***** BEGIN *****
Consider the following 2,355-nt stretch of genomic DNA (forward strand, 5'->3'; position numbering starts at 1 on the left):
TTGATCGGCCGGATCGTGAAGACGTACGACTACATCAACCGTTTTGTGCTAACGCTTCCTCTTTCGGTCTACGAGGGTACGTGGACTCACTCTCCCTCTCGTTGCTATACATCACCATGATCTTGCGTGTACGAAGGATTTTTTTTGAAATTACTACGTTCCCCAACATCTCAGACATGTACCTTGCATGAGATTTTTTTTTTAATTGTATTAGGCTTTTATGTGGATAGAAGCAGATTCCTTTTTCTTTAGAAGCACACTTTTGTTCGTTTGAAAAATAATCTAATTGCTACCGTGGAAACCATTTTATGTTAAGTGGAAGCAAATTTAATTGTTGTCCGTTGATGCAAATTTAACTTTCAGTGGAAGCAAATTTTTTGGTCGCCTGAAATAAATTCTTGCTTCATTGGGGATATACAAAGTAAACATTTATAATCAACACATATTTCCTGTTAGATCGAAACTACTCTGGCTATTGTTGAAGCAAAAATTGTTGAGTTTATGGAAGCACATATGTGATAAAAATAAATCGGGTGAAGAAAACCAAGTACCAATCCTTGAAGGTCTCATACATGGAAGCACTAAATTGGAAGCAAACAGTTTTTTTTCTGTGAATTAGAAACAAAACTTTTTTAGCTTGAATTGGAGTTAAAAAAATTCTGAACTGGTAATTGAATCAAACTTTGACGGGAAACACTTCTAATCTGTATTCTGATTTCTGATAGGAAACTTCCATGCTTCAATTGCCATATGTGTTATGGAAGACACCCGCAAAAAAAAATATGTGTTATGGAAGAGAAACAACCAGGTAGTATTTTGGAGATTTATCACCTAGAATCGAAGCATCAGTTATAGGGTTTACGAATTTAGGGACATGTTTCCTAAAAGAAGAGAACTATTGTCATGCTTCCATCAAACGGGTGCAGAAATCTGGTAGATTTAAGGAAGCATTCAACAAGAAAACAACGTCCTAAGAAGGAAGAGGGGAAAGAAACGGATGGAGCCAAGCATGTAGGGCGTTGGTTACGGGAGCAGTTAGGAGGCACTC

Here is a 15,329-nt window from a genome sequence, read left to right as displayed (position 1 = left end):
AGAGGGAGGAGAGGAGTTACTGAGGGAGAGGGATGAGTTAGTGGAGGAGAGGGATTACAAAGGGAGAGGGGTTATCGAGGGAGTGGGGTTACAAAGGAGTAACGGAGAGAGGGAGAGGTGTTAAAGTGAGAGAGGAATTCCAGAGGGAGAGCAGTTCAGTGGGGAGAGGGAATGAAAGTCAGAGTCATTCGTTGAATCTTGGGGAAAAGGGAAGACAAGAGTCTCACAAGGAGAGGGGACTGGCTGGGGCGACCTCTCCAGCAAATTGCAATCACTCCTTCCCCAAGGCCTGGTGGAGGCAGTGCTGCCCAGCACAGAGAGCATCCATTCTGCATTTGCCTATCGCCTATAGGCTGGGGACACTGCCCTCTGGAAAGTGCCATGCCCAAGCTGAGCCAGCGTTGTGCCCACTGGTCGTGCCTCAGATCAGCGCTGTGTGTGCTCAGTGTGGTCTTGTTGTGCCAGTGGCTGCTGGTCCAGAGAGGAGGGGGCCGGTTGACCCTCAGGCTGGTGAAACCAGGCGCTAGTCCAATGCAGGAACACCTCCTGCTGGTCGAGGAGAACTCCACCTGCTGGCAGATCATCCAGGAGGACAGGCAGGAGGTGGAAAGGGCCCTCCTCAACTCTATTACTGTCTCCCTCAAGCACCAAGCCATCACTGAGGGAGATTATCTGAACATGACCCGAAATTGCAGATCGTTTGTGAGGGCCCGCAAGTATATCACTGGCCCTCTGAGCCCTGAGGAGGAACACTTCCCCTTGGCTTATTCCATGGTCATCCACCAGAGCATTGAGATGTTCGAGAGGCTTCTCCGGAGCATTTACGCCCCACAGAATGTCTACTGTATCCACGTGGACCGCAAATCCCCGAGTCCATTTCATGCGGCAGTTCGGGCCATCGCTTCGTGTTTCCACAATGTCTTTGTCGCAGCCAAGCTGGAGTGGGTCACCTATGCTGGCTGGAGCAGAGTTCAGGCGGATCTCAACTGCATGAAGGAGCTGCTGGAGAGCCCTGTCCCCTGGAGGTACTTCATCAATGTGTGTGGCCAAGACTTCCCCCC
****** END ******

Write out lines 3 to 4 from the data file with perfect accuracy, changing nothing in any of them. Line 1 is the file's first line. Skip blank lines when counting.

Here is a 15,329-nt window from a genome sequence, read left to right as displayed (position 1 = left end):
AGAGGGAGGAGAGGAGTTACTGAGGGAGAGGGATGAGTTAGTGGAGGAGAGGGATTACAAAGGGAGAGGGGTTATCGAGGGAGTGGGGTTACAAAGGAGTAACGGAGAGAGGGAGAGGTGTTAAAGTGAGAGAGGAATTCCAGAGGGAGAGCAGTTCAGTGGGGAGAGGGAATGAAAGTCAGAGTCATTCGTTGAATCTTGGGGAAAAGGGAAGACAAGAGTCTCACAAGGAGAGGGGACTGGCTGGGGCGACCTCTCCAGCAAATTGCAATCACTCCTTCCCCAAGGCCTGGTGGAGGCAGTGCTGCCCAGCACAGAGAGCATCCATTCTGCATTTGCCTATCGCCTATAGGCTGGGGACACTGCCCTCTGGAAAGTGCCATGCCCAAGCTGAGCCAGCGTTGTGCCCACTGGTCGTGCCTCAGATCAGCGCTGTGTGTGCTCAGTGTGGTCTTGTTGTGCCAGTGGCTGCTGGTCCAGAGAGGAGGGGGCCGGTTGACCCTCAGGCTGGTGAAACCAGGCGCTAGTCCAATGCAGGAACACCTCCTGCTGGTCGAGGAGAACTCCACCTGCTGGCAGATCATCCAGGAGGACAGGCAGGAGGTGGAAAGGGCCCTCCTCAACTCTATTACTGTCTCCCTCAAGCACCAAGCCATCACTGAGGGAGATTATCTGAACATGACCCGAAATTGCAGATCGTTTGTGAGGGCCCGCAAGTATATCACTGGCCCTCTGAGCCCTGAGGAGGAACACTTCCCCTTGGCTTATTCCATGGTCATCCACCAGAGCATTGAGATGTTCGAGAGGCTTCTCCGGAGCATTTACGCCCCACAGAATGTCTACTGTATCCACGTGGACCGCAAATCCCCGAGTCCATTTCATGCGGCAGTTCGGGCCATCGCTTCGTGTTTCCACAATGTCTTTGTCGCAGCCAAGCTGGAGTGGGTCACCTATGCTGGCTGGAGCAGAGTTCAGGCGGATCTCAACTGCATGAAGGAGCTGCTGGAGAGCCCTGTCCCCTGGAGGTACTTCATCAATGTGTGTGGCCAAGACTTCCCCCC